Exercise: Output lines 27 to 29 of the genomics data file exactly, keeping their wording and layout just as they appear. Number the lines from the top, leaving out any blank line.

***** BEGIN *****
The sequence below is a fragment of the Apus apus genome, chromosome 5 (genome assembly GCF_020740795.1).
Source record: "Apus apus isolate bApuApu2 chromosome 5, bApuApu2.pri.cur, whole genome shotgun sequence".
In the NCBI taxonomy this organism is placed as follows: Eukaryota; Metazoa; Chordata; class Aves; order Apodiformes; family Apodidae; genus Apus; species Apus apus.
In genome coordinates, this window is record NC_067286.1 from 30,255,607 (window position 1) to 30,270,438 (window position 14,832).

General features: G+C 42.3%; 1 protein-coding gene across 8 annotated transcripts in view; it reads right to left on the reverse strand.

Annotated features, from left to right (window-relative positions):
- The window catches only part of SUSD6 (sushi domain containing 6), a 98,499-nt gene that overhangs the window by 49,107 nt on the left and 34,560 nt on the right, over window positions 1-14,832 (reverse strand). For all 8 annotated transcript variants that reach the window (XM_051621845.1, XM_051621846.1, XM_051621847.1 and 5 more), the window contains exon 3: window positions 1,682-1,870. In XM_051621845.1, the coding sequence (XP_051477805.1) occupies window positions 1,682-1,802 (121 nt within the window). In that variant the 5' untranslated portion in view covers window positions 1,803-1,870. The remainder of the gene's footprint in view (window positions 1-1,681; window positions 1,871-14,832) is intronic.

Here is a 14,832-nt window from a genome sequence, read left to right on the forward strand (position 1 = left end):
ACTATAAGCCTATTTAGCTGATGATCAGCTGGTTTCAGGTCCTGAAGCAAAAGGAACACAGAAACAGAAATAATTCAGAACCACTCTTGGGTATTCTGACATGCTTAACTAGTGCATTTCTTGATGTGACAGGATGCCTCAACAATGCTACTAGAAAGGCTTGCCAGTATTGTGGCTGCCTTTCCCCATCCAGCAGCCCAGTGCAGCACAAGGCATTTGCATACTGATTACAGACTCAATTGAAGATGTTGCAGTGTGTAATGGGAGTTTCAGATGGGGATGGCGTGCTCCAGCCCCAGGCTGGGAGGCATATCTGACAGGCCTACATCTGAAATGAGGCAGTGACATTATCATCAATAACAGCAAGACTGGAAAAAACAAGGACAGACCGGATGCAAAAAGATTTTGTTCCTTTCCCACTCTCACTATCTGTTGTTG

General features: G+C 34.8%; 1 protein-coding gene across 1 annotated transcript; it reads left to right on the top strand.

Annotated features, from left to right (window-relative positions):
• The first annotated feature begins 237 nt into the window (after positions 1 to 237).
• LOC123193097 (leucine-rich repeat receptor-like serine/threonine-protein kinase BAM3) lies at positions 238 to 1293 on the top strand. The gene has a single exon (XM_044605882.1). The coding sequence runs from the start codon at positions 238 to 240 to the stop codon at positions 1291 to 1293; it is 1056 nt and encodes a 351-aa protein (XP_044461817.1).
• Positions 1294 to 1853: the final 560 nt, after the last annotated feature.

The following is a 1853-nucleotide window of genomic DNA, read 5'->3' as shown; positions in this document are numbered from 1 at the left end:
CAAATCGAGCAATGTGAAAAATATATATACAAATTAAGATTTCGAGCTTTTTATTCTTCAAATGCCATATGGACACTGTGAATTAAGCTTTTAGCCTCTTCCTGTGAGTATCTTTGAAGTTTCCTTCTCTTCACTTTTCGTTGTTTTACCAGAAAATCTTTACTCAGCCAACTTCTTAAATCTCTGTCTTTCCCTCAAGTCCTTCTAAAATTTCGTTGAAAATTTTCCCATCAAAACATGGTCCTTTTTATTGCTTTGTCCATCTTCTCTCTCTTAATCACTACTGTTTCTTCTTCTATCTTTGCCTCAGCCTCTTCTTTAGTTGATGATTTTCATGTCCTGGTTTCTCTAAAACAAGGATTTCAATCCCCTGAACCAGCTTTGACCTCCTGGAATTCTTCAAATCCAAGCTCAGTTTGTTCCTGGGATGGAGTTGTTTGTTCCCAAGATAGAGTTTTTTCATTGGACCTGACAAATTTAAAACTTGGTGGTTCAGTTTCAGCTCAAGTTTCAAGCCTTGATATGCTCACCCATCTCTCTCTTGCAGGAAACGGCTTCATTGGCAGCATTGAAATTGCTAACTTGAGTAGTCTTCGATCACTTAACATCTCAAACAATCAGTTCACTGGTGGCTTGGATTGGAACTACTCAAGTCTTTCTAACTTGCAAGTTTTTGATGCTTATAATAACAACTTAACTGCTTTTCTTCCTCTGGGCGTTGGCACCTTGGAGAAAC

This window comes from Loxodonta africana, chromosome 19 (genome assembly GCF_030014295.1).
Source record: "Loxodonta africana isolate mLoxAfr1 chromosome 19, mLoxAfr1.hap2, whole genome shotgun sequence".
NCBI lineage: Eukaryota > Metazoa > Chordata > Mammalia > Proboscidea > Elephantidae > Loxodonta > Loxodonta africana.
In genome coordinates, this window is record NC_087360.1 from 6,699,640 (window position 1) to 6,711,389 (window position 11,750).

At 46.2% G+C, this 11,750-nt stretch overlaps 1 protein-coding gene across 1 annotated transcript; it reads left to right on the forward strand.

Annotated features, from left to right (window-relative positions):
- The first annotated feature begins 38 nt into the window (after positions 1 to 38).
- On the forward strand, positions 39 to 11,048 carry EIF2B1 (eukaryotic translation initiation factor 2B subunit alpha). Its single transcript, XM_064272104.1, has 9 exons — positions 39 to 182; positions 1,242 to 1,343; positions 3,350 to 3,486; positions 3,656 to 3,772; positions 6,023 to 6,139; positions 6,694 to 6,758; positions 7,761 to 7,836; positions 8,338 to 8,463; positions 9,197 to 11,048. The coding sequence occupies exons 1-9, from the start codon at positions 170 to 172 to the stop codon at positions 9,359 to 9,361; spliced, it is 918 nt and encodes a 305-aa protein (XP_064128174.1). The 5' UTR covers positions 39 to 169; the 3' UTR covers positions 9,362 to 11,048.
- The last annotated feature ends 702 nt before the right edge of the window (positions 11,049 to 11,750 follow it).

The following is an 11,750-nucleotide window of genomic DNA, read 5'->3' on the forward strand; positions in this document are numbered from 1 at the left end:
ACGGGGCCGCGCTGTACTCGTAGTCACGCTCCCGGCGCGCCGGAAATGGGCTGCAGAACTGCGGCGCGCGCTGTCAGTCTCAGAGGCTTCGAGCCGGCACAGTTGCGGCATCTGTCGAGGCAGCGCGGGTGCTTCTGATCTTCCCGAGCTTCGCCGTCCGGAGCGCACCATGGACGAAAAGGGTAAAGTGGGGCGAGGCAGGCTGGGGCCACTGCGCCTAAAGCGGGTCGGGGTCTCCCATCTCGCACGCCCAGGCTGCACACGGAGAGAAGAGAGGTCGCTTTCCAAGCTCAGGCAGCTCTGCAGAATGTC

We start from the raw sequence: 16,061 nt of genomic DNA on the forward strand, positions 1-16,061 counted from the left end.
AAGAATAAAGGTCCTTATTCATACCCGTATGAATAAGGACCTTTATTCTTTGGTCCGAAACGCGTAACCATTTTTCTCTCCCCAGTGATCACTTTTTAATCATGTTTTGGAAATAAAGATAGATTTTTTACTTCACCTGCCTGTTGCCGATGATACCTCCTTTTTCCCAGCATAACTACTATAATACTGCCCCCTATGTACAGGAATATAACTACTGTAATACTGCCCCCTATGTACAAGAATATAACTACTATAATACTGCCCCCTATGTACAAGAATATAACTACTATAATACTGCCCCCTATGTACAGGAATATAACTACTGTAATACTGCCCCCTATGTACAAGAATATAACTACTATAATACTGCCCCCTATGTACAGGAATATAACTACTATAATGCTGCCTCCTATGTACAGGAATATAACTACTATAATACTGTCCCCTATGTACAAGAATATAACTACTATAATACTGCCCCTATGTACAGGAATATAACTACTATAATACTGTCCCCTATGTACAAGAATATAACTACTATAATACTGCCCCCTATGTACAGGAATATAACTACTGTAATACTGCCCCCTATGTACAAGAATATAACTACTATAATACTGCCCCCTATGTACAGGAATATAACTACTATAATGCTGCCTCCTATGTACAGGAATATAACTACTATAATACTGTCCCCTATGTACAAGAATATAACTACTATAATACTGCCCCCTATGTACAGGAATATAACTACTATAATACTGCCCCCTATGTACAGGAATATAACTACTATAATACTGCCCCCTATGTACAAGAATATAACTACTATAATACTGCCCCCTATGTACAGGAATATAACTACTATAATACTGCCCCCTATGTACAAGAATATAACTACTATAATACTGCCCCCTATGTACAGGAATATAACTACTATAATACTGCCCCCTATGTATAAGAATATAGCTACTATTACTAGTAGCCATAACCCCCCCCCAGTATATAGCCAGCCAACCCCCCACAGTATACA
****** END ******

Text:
ACGGGGCCGCGCTGTACTCGTAGTCACGCTCCCGGCGCGCCGGAAATGGGCTGCAGAACTGCGGCGCGCGCTGTCAGTCTCAGAGGCTTCGAGCCGGCACAGTTGCGGCATCTGTCGAGGCAGCGCGGGTGCTTCTGATCTTCCCGAGCTTCGCCGTCCGGAGCGCACCATGGACGAAAAGGGTAAAGTGGGGCGAGGCAGGCTGGGGCCACTGCGCCTAAAGCGGGTCGGGGTCTCCCATCTCGCACGCCCAGGCTGCACACGGAGAGAAGAGAGGTCGCTTTCCAAGCTCAGGCAGCTCTGCAGAATGTC

We start from the raw sequence: 16,061 nt of genomic DNA on the forward strand, positions 1-16,061 counted from the left end.
AAGAATAAAGGTCCTTATTCATACCCGTATGAATAAGGACCTTTATTCTTTGGTCCGAAACGCGTAACCATTTTTCTCTCCCCAGTGATCACTTTTTAATCATGTTTTGGAAATAAAGATAGATTTTTTACTTCACCTGCCTGTTGCCGATGATACCTCCTTTTTCCCAGCATAACTACTATAATACTGCCCCCTATGTACAGGAATATAACTACTGTAATACTGCCCCCTATGTACAAGAATATAACTACTATAATACTGCCCCCTATGTACAAGAATATAACTACTATAATACTGCCCCCTATGTACAGGAATATAACTACTGTAATACTGCCCCCTATGTACAAGAATATAACTACTATAATACTGCCCCCTATGTACAGGAATATAACTACTATAATGCTGCCTCCTATGTACAGGAATATAACTACTATAATACTGTCCCCTATGTACAAGAATATAACTACTATAATACTGCCCCTATGTACAGGAATATAACTACTATAATACTGTCCCCTATGTACAAGAATATAACTACTATAATACTGCCCCCTATGTACAGGAATATAACTACTGTAATACTGCCCCCTATGTACAAGAATATAACTACTATAATACTGCCCCCTATGTACAGGAATATAACTACTATAATGCTGCCTCCTATGTACAGGAATATAACTACTATAATACTGTCCCCTATGTACAAGAATATAACTACTATAATACTGCCCCCTATGTACAGGAATATAACTACTATAATACTGCCCCCTATGTACAGGAATATAACTACTATAATACTGCCCCCTATGTACAAGAATATAACTACTATAATACTGCCCCCTATGTACAGGAATATAACTACTATAATACTGCCCCCTATGTACAAGAATATAACTACTATAATACTGCCCCCTATGTACAGGAATATAACTACTATAATACTGCCCCCTATGTATAAGAATATAGCTACTATTACTAGTAGCCATAACCCCCCCCCAGTATATAGCCAGCCAACCCCCCACAGTATACA